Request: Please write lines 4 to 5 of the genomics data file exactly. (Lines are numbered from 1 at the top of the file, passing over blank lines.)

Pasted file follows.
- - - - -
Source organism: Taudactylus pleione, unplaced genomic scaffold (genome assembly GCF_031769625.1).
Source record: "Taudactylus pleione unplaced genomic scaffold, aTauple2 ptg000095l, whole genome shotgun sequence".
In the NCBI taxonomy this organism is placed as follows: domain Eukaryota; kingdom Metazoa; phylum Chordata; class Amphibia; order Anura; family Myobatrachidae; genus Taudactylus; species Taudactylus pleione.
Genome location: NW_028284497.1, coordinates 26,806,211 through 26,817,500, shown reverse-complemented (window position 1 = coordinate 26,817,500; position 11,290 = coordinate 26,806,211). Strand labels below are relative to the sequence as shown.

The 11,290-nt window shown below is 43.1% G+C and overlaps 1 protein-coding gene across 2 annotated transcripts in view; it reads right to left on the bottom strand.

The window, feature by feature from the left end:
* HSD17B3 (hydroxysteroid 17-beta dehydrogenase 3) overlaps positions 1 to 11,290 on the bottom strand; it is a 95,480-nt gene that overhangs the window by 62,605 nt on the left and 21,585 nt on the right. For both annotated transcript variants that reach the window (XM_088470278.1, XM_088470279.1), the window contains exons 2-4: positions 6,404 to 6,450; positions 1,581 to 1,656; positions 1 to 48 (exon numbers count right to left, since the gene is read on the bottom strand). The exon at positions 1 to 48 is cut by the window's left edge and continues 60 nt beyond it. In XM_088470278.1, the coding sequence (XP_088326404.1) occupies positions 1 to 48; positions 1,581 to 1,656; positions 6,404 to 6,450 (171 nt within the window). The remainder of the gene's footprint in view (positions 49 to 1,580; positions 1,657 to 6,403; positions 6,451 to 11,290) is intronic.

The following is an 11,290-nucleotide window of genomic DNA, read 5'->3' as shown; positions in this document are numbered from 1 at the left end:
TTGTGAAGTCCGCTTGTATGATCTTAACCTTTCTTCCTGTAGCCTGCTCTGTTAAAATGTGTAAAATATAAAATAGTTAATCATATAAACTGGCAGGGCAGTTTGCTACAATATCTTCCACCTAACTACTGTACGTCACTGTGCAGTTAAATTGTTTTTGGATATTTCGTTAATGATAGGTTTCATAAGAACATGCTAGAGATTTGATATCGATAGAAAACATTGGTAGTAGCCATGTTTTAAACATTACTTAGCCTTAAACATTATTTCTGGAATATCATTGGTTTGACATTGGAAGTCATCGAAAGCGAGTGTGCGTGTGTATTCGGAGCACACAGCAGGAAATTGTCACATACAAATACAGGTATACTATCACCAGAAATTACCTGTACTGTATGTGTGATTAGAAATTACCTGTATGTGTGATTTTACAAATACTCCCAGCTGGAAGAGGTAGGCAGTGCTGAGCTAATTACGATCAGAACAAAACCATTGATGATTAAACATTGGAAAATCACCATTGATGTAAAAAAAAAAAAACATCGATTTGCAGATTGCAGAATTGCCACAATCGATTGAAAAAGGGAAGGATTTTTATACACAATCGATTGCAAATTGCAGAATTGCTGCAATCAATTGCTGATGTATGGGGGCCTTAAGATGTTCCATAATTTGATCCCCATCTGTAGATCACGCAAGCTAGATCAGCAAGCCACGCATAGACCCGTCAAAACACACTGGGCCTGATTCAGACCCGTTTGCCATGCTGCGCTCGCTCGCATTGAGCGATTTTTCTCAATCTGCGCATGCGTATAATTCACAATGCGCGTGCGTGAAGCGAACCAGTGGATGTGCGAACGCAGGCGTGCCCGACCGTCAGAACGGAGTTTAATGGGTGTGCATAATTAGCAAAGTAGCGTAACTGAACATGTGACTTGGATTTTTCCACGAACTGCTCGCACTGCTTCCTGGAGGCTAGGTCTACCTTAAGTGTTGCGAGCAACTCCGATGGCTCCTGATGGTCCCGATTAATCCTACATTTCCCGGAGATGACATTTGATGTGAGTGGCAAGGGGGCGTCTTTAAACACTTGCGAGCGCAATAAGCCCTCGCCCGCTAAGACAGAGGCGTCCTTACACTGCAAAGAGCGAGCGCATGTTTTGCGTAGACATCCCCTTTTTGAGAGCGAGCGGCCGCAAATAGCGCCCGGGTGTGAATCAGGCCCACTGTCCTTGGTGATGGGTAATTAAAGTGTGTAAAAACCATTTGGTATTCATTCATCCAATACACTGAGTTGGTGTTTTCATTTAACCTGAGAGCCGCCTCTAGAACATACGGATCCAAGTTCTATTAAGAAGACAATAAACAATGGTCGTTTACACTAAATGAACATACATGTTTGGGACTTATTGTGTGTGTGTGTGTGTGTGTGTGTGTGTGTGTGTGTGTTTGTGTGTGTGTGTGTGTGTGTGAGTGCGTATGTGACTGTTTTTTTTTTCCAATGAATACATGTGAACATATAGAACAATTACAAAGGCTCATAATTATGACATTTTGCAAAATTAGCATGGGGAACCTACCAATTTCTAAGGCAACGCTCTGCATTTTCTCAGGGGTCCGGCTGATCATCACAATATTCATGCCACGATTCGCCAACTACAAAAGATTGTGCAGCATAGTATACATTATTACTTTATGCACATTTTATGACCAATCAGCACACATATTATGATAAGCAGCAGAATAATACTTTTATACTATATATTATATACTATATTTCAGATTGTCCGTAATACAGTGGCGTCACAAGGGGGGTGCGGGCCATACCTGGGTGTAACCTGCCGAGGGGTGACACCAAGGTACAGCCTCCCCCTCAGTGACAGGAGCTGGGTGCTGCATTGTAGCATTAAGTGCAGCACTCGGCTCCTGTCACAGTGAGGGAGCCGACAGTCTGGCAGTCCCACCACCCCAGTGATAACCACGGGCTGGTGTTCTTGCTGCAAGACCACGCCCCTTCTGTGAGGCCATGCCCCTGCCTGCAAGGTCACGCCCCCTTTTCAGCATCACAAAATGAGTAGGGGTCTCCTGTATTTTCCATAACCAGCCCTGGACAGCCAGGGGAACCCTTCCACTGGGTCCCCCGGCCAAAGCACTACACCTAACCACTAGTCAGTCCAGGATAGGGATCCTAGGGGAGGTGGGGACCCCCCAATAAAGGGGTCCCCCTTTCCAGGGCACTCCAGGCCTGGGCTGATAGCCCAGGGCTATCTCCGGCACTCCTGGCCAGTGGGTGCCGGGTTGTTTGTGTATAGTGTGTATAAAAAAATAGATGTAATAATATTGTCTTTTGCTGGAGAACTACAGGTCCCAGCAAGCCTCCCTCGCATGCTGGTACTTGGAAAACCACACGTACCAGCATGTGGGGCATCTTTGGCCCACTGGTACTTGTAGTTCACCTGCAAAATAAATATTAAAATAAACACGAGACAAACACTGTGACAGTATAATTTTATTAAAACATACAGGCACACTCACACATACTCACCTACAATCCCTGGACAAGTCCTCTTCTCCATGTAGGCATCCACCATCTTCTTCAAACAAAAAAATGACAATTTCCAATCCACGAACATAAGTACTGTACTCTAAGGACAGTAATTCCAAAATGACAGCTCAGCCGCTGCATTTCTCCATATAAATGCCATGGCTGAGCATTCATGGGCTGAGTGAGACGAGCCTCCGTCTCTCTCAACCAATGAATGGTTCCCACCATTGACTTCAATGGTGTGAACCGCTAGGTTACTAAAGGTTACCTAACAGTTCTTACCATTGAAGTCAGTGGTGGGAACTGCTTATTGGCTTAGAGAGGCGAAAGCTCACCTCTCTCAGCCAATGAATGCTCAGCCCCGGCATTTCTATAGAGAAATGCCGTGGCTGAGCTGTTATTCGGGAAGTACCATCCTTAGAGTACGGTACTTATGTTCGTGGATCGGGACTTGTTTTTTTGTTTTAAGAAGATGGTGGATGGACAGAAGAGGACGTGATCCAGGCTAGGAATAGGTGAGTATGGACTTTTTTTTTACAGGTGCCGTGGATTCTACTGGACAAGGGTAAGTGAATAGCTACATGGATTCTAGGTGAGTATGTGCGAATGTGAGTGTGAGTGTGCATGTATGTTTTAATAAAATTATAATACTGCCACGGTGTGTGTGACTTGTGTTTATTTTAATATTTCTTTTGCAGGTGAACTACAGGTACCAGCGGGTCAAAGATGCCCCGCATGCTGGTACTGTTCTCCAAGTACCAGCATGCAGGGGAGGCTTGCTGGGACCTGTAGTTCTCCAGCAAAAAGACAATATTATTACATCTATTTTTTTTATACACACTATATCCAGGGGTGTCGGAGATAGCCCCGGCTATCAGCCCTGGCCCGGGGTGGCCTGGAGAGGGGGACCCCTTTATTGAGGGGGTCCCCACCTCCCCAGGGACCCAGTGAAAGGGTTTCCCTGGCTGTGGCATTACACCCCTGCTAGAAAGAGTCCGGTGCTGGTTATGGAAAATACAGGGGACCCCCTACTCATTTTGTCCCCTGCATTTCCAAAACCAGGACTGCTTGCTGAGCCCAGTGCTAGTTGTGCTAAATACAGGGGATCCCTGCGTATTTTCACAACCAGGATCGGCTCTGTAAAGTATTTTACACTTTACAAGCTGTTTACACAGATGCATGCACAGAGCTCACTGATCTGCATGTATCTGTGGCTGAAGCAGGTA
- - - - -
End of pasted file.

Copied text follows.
Genome location: NW_028284497.1, coordinates 26,806,211 through 26,817,500, shown reverse-complemented (window position 1 = coordinate 26,817,500; position 11,290 = coordinate 26,806,211). Strand labels below are relative to the sequence as shown.

The 11,290-nt window shown below is 43.1% G+C and overlaps 1 protein-coding gene across 2 annotated transcripts in view; it reads right to left on the bottom strand.